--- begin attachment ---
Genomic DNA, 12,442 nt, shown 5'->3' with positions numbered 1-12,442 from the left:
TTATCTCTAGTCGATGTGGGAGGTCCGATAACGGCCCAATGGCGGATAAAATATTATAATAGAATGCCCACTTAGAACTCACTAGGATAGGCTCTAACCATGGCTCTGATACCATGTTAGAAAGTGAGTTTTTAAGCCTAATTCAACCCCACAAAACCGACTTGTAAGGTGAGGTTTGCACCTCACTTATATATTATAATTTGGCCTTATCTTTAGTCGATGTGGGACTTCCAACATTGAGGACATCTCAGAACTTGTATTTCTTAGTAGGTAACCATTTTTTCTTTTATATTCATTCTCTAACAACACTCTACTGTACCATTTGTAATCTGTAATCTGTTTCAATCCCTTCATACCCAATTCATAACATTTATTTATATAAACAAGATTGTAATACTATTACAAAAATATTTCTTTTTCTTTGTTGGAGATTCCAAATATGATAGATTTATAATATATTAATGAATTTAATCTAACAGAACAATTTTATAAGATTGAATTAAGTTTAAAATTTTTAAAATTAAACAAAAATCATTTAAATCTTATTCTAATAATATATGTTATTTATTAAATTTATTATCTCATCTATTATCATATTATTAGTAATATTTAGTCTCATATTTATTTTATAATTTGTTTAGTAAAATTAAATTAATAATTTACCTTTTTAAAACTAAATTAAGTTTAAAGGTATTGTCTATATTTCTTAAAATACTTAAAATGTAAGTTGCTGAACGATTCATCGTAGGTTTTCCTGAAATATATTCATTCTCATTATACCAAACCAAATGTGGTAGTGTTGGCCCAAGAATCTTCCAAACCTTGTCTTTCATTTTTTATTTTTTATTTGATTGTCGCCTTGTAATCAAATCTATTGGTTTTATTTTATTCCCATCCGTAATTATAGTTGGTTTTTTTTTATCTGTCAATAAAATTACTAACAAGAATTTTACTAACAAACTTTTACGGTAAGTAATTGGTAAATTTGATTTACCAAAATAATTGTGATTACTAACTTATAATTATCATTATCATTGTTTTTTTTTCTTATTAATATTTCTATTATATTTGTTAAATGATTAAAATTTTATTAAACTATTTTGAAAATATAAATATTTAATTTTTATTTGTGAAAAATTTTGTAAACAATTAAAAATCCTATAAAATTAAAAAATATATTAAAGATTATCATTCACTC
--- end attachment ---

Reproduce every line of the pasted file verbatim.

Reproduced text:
Genomic DNA, 12,442 nt, shown 5'->3' with positions numbered 1-12,442 from the left:
TTATCTCTAGTCGATGTGGGAGGTCCGATAACGGCCCAATGGCGGATAAAATATTATAATAGAATGCCCACTTAGAACTCACTAGGATAGGCTCTAACCATGGCTCTGATACCATGTTAGAAAGTGAGTTTTTAAGCCTAATTCAACCCCACAAAACCGACTTGTAAGGTGAGGTTTGCACCTCACTTATATATTATAATTTGGCCTTATCTTTAGTCGATGTGGGACTTCCAACATTGAGGACATCTCAGAACTTGTATTTCTTAGTAGGTAACCATTTTTTCTTTTATATTCATTCTCTAACAACACTCTACTGTACCATTTGTAATCTGTAATCTGTTTCAATCCCTTCATACCCAATTCATAACATTTATTTATATAAACAAGATTGTAATACTATTACAAAAATATTTCTTTTTCTTTGTTGGAGATTCCAAATATGATAGATTTATAATATATTAATGAATTTAATCTAACAGAACAATTTTATAAGATTGAATTAAGTTTAAAATTTTTAAAATTAAACAAAAATCATTTAAATCTTATTCTAATAATATATGTTATTTATTAAATTTATTATCTCATCTATTATCATATTATTAGTAATATTTAGTCTCATATTTATTTTATAATTTGTTTAGTAAAATTAAATTAATAATTTACCTTTTTAAAACTAAATTAAGTTTAAAGGTATTGTCTATATTTCTTAAAATACTTAAAATGTAAGTTGCTGAACGATTCATCGTAGGTTTTCCTGAAATATATTCATTCTCATTATACCAAACCAAATGTGGTAGTGTTGGCCCAAGAATCTTCCAAACCTTGTCTTTCATTTTTTATTTTTTATTTGATTGTCGCCTTGTAATCAAATCTATTGGTTTTATTTTATTCCCATCCGTAATTATAGTTGGTTTTTTTTTATCTGTCAATAAAATTACTAACAAGAATTTTACTAACAAACTTTTACGGTAAGTAATTGGTAAATTTGATTTACCAAAATAATTGTGATTACTAACTTATAATTATCATTATCATTGTTTTTTTTTCTTATTAATATTTCTATTATATTTGTTAAATGATTAAAATTTTATTAAACTATTTTGAAAATATAAATATTTAATTTTTATTTGTGAAAAATTTTGTAAACAATTAAAAATCCTATAAAATTAAAAAATATATTAAAGATTATCATTCACTC